However it is rather odd not to be able to find Charles William Taylor as this is one of the only recruits to name a street, and not only that, but “Buckeye” is probably a specific residence as many of them had unique names in lieu of street numbers. So he was definitely in the village proper.

His records indicate that he was assigned to the Headquarters Engineer Services serving in Ottawa, rose to become a Staff Sergeant, and was discharged Sept 19, 1919.

Name: Rupert Burke

Joined: May 4, 1917

Relative: Mrs Agnes Tunicliff (Aunt)

Birth: 17/04/1895 Dublin, Ireland

Occupation: Farmer

Residence: Britannia, Ontario

As a farmer Burke is a perfect example of someone we do not really expect to find in the Directories, and indeed we don’t. His records indicate that he was assigned to the Canadian Railway Troops, Royal Construction and Forestry Corps, serving as a Sapper (Pvt), and was discharged Mar 27th, 1919.

Name: Louis Lucien Depocas

Joined: July 25th, 1917

Relative: Edward Depocas (father)

Birth: 11/12/1896 Montreal, Quebec

Occupation: Repairman in garage

Residence: Britannia, Ontario

Depocas is an odd ball in that the “card written duplicate” of his recruitment papers has him as being from Britannia, yet the original lists his address as 188 Guiges St (ie in the Market area downtown). The latter lists prior military service as 2 months with the 73rd Battery (see above), where as the latter states 1 1/2 years with the 65th Regiment in Montreal. Finally the one states he is joining Aug 19th, 1916, the other July 25th, 1917.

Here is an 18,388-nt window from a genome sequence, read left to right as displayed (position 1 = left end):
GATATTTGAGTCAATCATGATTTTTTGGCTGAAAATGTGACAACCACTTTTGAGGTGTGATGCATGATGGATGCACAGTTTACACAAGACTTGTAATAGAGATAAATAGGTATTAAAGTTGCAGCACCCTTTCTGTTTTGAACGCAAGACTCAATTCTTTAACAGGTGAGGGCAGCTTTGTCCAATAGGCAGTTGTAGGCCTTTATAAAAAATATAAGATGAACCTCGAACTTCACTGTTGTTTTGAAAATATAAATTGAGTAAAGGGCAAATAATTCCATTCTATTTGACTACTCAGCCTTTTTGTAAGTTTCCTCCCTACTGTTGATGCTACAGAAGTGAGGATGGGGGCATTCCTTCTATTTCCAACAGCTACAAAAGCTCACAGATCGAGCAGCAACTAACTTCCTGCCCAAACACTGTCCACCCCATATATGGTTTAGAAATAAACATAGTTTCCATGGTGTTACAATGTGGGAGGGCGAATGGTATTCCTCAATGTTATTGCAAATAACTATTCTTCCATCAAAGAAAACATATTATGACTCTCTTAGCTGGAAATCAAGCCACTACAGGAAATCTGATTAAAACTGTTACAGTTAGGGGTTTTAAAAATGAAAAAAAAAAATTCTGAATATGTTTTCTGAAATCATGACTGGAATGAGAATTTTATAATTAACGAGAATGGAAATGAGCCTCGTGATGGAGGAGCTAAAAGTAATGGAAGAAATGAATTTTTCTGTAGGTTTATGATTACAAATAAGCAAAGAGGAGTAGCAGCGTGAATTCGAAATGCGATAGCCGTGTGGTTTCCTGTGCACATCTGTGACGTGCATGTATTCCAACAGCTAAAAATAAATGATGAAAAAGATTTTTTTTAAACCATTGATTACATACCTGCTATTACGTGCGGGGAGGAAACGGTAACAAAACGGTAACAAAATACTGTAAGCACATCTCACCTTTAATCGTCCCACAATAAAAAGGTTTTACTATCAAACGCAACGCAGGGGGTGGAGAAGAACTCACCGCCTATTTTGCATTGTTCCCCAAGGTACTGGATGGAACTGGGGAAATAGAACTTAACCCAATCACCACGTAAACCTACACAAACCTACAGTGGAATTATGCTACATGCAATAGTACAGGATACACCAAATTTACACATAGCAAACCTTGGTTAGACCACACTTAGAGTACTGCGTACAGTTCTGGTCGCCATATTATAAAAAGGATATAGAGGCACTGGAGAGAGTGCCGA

It get’s stranger. Louis Lucien Depocas is discharged from the 73rd Battery Oct 26th, 1916 (a year before he enlisted) as “medically unfit”, and “too small.” Louis Lahais was discharged Oct 21st, 1916, but Lahaise was 5’9″, and Depocas 5’3″, so if anyone is discharged for size it’s Depocas.

Otherwise the two Depocas certificates have the same day and month of birth (1 yr difference), same father, same street address for his birth in Montreal, etc. So it is tempting to think that the army somehow got a couple of details on the duplicate for Louis Depocas (specifically Residence and Previous Service) mixed up with those of Louis Lahaise, but perhaps not.

Depocas’s papers also include a will in which he leaves everything to his brother Henry Depocas of Britannia. Further, despite having been discharged in Oct 1916, he is assigned to the Signal Training Depot in Sept of 1917.

So it starts to look like Depocas of Guiges St signs up in 1916, and winds up in Petawawa with Louis Lahaise. Coincidently the two are discharged within a week of one another, Depocas for being too small.

In 1917 Depocas who is now staying with his brother in Britannia tries to re-enlist, and since the trenches of France have been slaughtering men in their millions the Army is less picky than it had been a year before. The too small Depocas is accepted this time as fit for clerical type work with the Signal Training Depot, but is once again discharged as too small, Jan 30, 1918.

Of course we already know about:

Signaller Victor Albert Hare, [Service Record]
13th Bde, Canadian Field Artillery
KIA: November 4, 1918, Age: 21
Son of Albert Edward and Mary Jane Hare, of Britannia Heights, Ontario.

and


Stewart Augustus Clarke

Pvt Stewart Augustus Clarke [Service Record]
Princess Patricia’s Canadian Light Infantry (Eastern Ontario Regt.)
Citation(s): British War Medal, Victory Medal
KIA: October 30, 1917, Age 37
Spouse of Bridget Clarke, father of Roderick, Margaret, Stewart and Richard of 35a Henderson and 142 Britannia Rd.

from previous blog posts, specifically Britannia at War: WWI & the Fighting 207th, and The Ryan / Clarke Saga II : The War Years.

For WWI you can search for individual service records here: Personnel Records